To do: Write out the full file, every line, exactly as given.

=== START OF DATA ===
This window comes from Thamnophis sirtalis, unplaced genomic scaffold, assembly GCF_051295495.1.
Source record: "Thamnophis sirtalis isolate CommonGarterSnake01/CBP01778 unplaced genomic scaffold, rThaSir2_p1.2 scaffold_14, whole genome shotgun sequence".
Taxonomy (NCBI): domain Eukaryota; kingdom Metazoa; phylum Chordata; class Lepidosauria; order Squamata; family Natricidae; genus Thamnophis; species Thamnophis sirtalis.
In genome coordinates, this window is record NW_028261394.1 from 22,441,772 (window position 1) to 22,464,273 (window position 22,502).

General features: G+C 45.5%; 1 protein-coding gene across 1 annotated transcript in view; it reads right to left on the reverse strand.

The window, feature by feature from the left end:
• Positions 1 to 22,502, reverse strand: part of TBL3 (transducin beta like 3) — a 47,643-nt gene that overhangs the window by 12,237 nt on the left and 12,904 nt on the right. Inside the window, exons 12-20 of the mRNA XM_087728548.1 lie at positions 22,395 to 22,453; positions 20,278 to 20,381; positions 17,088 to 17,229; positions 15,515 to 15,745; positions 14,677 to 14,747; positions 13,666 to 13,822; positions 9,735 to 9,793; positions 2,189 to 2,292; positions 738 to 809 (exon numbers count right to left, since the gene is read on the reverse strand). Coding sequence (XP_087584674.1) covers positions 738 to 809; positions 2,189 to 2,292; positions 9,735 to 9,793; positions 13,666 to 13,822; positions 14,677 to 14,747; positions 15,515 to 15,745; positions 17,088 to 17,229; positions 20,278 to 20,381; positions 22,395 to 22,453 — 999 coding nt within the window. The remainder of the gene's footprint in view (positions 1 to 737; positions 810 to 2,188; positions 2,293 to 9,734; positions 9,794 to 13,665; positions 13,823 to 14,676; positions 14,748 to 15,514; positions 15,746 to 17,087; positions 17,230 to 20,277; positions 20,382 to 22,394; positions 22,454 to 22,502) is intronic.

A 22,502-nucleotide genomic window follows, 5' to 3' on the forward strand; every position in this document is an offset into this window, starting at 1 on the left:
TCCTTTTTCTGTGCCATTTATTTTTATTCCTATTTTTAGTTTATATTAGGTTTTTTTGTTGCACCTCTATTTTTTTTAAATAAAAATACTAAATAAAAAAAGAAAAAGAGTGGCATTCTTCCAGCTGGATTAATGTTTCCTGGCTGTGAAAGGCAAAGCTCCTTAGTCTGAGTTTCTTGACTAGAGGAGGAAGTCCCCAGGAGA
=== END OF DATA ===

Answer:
This window comes from Thamnophis sirtalis, unplaced genomic scaffold, assembly GCF_051295495.1.
Source record: "Thamnophis sirtalis isolate CommonGarterSnake01/CBP01778 unplaced genomic scaffold, rThaSir2_p1.2 scaffold_14, whole genome shotgun sequence".
Taxonomy (NCBI): domain Eukaryota; kingdom Metazoa; phylum Chordata; class Lepidosauria; order Squamata; family Natricidae; genus Thamnophis; species Thamnophis sirtalis.
In genome coordinates, this window is record NW_028261394.1 from 22,441,772 (window position 1) to 22,464,273 (window position 22,502).

General features: G+C 45.5%; 1 protein-coding gene across 1 annotated transcript in view; it reads right to left on the reverse strand.

The window, feature by feature from the left end:
• Positions 1 to 22,502, reverse strand: part of TBL3 (transducin beta like 3) — a 47,643-nt gene that overhangs the window by 12,237 nt on the left and 12,904 nt on the right. Inside the window, exons 12-20 of the mRNA XM_087728548.1 lie at positions 22,395 to 22,453; positions 20,278 to 20,381; positions 17,088 to 17,229; positions 15,515 to 15,745; positions 14,677 to 14,747; positions 13,666 to 13,822; positions 9,735 to 9,793; positions 2,189 to 2,292; positions 738 to 809 (exon numbers count right to left, since the gene is read on the reverse strand). Coding sequence (XP_087584674.1) covers positions 738 to 809; positions 2,189 to 2,292; positions 9,735 to 9,793; positions 13,666 to 13,822; positions 14,677 to 14,747; positions 15,515 to 15,745; positions 17,088 to 17,229; positions 20,278 to 20,381; positions 22,395 to 22,453 — 999 coding nt within the window. The remainder of the gene's footprint in view (positions 1 to 737; positions 810 to 2,188; positions 2,293 to 9,734; positions 9,794 to 13,665; positions 13,823 to 14,676; positions 14,748 to 15,514; positions 15,746 to 17,087; positions 17,230 to 20,277; positions 20,382 to 22,394; positions 22,454 to 22,502) is intronic.

A 22,502-nucleotide genomic window follows, 5' to 3' on the forward strand; every position in this document is an offset into this window, starting at 1 on the left:
TCCTTTTTCTGTGCCATTTATTTTTATTCCTATTTTTAGTTTATATTAGGTTTTTTTGTTGCACCTCTATTTTTTTTAAATAAAAATACTAAATAAAAAAAGAAAAAGAGTGGCATTCTTCCAGCTGGATTAATGTTTCCTGGCTGTGAAAGGCAAAGCTCCTTAGTCTGAGTTTCTTGACTAGAGGAGGAAGTCCCCAGGAGA